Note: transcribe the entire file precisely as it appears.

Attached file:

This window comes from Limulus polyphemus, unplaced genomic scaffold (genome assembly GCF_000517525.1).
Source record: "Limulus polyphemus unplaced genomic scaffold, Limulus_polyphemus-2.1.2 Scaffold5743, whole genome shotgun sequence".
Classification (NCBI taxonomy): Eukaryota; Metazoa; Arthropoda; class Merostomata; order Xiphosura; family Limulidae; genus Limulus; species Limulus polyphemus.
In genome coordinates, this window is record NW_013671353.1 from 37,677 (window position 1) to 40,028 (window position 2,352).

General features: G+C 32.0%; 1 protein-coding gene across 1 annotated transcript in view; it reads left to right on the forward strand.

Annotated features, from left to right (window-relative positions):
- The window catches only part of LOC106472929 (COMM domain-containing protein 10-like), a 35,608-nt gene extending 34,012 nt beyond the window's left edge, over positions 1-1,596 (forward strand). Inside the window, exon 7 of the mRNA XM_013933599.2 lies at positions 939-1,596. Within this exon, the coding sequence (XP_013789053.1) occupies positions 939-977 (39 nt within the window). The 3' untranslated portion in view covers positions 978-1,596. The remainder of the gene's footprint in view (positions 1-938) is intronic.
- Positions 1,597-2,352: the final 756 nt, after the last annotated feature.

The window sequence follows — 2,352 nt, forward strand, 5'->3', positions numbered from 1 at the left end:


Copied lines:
This window comes from Limulus polyphemus, unplaced genomic scaffold (genome assembly GCF_000517525.1).
Source record: "Limulus polyphemus unplaced genomic scaffold, Limulus_polyphemus-2.1.2 Scaffold5743, whole genome shotgun sequence".
Classification (NCBI taxonomy): Eukaryota; Metazoa; Arthropoda; class Merostomata; order Xiphosura; family Limulidae; genus Limulus; species Limulus polyphemus.
In genome coordinates, this window is record NW_013671353.1 from 37,677 (window position 1) to 40,028 (window position 2,352).

General features: G+C 32.0%; 1 protein-coding gene across 1 annotated transcript in view; it reads left to right on the forward strand.

Annotated features, from left to right (window-relative positions):
- The window catches only part of LOC106472929 (COMM domain-containing protein 10-like), a 35,608-nt gene extending 34,012 nt beyond the window's left edge, over positions 1-1,596 (forward strand). Inside the window, exon 7 of the mRNA XM_013933599.2 lies at positions 939-1,596. Within this exon, the coding sequence (XP_013789053.1) occupies positions 939-977 (39 nt within the window). The 3' untranslated portion in view covers positions 978-1,596. The remainder of the gene's footprint in view (positions 1-938) is intronic.
- Positions 1,597-2,352: the final 756 nt, after the last annotated feature.

The window sequence follows — 2,352 nt, forward strand, 5'->3', positions numbered from 1 at the left end: